7. The seat of the will; hence, secret purposes, intentions or designs. There are many devices in a man's heart. The heart of kings is unsearchable. The Lord tries and searches the heart. David had it in his heart to build a house of rest for the ark. Scripture. Sometimes heart is used for the will, or determined purpose. The heart of the sons of men is fully set in them to do evil. Eccles. viii.
  8. Person; character; used with respect to courage or kindness. Cheerly, my hearts. Shak.
  9. Courage; spirit; as, to take heart; to give heart; to recover heart. Spenser. Temple. Milton.
  10. Secret thoughts; recesses of the mind. Michal saw king David leaping and dancing before the Lord, and she despised him in her heart. 2 Sam. vi.
  11. Disposition of mind. He had a heart to do well. Sidney.
  12. Secret meaning; real intention. And then show you the heart of my message. Shak.
  13. Conscience, or sense of good or ill. Every man's heart and conscience – doth either like or disallow it. Hooker.
  14. Strength; power of producing; vigor; fertility. Keep the land in heart. That the spent earth may gather heart again. Dryden.
  15. The utmost degree. This gay charm – hath beguiled me To the very heart of loss. Shak. To get or learn by heart, to commit to memory; to learn so perfectly as to be able to repeat without a copy. To take to heart, to be much affected; also, to be zealous, ardent or solicitous about a thing; to have concern. To lay to heart, is used nearly in the sense of the foregoing. To set the heart on, to fix the desires on; to be very desirous of obtaining or keeping; to be very fond of. To set the heart at rest, to make one's self quiet; to be tranquil or easy in mind. To find in the heart, to be willing or disposed. I find it in my heart to ask your pardon. Sidney. For my heart, for tenderness or affection. I could not for my heart refuse his request. Or this phrase may signify, for my life; if my life was at stake. I could not get him for my heart to do it. Shak. To speak to one's heart, in Scripture, to speak kindly to; to comfort; to encourage. To have in the heart, to purpose; to have design or intention. A hard heart, cruelty; want of sensibility.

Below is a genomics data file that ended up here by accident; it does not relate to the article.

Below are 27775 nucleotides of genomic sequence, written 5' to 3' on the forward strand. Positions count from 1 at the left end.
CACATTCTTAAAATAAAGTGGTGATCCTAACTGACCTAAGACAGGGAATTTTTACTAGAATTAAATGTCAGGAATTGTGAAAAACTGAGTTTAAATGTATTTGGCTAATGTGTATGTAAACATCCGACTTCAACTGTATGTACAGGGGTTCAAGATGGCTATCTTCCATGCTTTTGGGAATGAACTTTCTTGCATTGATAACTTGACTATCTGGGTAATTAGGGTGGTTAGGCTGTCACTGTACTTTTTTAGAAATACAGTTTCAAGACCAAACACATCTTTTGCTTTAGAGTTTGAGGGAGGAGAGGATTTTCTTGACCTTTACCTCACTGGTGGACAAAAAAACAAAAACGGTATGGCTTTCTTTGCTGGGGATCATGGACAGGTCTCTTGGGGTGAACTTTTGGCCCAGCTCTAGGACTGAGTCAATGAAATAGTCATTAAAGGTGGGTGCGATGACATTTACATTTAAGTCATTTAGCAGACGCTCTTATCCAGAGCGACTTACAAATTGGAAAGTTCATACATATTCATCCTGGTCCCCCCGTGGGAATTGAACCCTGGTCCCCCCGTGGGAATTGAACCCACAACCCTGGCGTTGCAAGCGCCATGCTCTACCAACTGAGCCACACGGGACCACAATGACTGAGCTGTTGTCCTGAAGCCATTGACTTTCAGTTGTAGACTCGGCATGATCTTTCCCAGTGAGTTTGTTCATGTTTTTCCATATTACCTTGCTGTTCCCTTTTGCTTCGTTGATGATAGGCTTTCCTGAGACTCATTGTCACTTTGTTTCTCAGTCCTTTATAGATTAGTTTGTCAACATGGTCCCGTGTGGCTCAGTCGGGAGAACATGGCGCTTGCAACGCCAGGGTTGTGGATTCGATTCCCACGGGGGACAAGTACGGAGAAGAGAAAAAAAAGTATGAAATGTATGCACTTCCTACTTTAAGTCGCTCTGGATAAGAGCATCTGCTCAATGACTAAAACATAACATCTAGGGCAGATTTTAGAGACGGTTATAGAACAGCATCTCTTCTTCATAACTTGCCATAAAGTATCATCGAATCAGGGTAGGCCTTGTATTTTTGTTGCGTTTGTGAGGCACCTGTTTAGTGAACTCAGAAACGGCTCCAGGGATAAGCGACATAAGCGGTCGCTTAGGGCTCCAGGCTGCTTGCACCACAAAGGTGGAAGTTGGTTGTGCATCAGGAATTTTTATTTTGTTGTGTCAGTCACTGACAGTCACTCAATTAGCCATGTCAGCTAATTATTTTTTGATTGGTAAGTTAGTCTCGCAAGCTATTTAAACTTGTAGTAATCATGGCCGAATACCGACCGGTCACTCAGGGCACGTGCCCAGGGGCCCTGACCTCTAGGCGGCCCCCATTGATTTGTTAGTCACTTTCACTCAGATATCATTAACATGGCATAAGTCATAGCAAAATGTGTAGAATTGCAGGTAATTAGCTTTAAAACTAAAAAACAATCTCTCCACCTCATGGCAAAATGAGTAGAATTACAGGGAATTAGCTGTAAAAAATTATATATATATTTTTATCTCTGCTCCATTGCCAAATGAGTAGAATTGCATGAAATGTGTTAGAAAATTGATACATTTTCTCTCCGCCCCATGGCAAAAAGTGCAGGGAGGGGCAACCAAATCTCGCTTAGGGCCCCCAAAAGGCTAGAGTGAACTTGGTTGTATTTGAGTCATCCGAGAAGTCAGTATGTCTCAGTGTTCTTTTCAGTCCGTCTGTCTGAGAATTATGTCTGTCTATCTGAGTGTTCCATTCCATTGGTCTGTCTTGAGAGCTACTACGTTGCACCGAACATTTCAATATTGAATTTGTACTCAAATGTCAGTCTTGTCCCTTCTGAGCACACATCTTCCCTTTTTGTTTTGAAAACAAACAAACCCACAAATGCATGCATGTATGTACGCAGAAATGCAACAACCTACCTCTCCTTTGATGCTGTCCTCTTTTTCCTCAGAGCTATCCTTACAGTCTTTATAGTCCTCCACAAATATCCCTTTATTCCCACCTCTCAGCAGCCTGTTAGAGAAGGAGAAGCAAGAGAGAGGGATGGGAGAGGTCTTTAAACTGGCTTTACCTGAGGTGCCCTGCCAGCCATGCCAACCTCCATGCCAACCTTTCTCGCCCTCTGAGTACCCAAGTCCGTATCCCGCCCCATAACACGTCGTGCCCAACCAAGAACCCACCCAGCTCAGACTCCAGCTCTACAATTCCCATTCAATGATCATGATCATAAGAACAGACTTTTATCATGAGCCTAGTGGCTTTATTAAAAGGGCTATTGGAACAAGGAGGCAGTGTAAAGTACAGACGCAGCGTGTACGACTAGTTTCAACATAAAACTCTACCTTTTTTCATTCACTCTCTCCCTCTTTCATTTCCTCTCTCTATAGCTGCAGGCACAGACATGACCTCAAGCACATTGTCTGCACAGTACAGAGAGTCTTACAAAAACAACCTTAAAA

HEART, v.i.

To encourage. [Not much used.] Prideaux.


Heart
  1. A hollow, muscular organ, which, by contracting rhythmically, keeps up the circulation of the blood.

    Why does my blood thus muster to my heart! Shak.

    * In adult mammals and birds, the heart is four-chambered, the right auricle and ventricle being completely separated from the left auricle and ventricle; and the blood flows from the systemic veins to the right auricle, thence to the right ventricle, from which it is forced to the lungs, then returned to the left auricle, thence passes to the left ventricle, from which it is driven into the systemic arteries. See Illust. under Aorta. In fishes there are but one auricle and one ventricle, the blood being pumped from the ventricle through the gills to the system, and thence returned to the auricle. In most amphibians and reptiles, the separation of the auricles is partial or complete, and in reptiles the ventricles also are separated more or less completely. The so- called lymph hearts, found in many amphibians, reptiles, and birds, are contractile sacs, which pump the lymph into the veins.